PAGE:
Relational memory

  1. Go to sleep and wake up at the same time every day. For most of human evolution, our ancestors went to sleep and woke up with the sun. Having a bedtime will help your brain anticipate when the time to sleep is coming, so it can start getting ready.
  2. Avoid blue light from screens before bed as much as possible because it gets parsed by your brain as daylight. Instead of looking at your phone, read a physical book, or, if you must use a screen, use a red light filter app. Red light doesn’t promote wakefulness like blue light does.
  3. Wind down before sleep and try not to eat or engage in intense physical activity at least two hours before bed. If you’re hungry before bed, try some bone broth or herbal tea instead of a full snack, and if you’re antsy, try some bedtime yoga!
  4. Get out of bed as soon as you wake up in the morning! This will teach your brain that once you’re awake, it’s time to start the day, reducing tiredness and making you feel more alert. If you’re a follower of this blog, you know all about how our brains form habits, and laying in bed for longer periods after waking up is a bad one.

Final Words

Your brain is an incredible machine. It performs some of the most advanced calculations ever performed on Earth just for you, to allow you to safely navigate your surroundings, work toward your goals, and do all the things you like to do! But your brain needs care too, and getting enough sleep is part of that.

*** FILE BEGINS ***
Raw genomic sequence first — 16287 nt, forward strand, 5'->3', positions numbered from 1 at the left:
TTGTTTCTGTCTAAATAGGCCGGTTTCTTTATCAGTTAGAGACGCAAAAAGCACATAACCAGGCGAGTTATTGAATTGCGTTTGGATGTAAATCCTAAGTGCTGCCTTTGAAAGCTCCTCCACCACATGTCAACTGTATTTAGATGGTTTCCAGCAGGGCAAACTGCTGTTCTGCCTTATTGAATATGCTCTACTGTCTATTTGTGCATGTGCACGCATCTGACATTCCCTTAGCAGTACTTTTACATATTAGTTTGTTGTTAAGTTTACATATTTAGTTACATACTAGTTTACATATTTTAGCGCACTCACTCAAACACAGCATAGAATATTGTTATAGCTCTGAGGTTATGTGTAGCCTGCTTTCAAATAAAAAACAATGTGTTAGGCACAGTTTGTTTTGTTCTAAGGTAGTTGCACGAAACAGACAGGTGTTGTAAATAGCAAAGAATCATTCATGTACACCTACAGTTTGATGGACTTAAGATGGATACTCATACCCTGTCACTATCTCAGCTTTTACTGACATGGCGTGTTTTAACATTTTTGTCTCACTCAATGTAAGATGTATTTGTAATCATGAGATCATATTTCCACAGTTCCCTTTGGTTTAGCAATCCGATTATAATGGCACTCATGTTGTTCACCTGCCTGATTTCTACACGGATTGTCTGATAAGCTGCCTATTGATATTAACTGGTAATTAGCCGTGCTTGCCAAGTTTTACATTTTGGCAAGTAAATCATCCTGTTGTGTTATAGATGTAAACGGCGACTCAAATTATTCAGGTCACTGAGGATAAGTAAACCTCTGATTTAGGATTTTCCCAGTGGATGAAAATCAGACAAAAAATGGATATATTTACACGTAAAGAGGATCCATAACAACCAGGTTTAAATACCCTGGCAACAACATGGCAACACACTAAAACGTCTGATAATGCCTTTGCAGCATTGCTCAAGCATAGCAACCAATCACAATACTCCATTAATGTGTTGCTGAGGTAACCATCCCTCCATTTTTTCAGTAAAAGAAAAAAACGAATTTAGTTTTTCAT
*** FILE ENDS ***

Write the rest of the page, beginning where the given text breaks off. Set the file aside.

Now that we’ve gotten to the end of the article, you’ve gotten some tips about how to improve the quality of your sleep. Hopefully, you can start getting better rest in order to boost your memory and cognition in your day to day life!

Want to learn even more about what the incredible power of your brain can do for you? Join us at this weekend’s live virtual Brain-A-Thon, where experts in the field of neuroscience will teach you how to harness your incredible brain power. Don’t wait. Book your spot TODAY!

About The Author

NeuroGym Team

NeuroGym Team: NeuroGym’s Team of experts consists of neuroscientists, researchers, and staff who are enthusiasts in their fields. The team is committed to making a difference in the lives of others by sharing the latest scientific findings to help you change your life by understanding and using the mindset, skill set and action set to change your brain.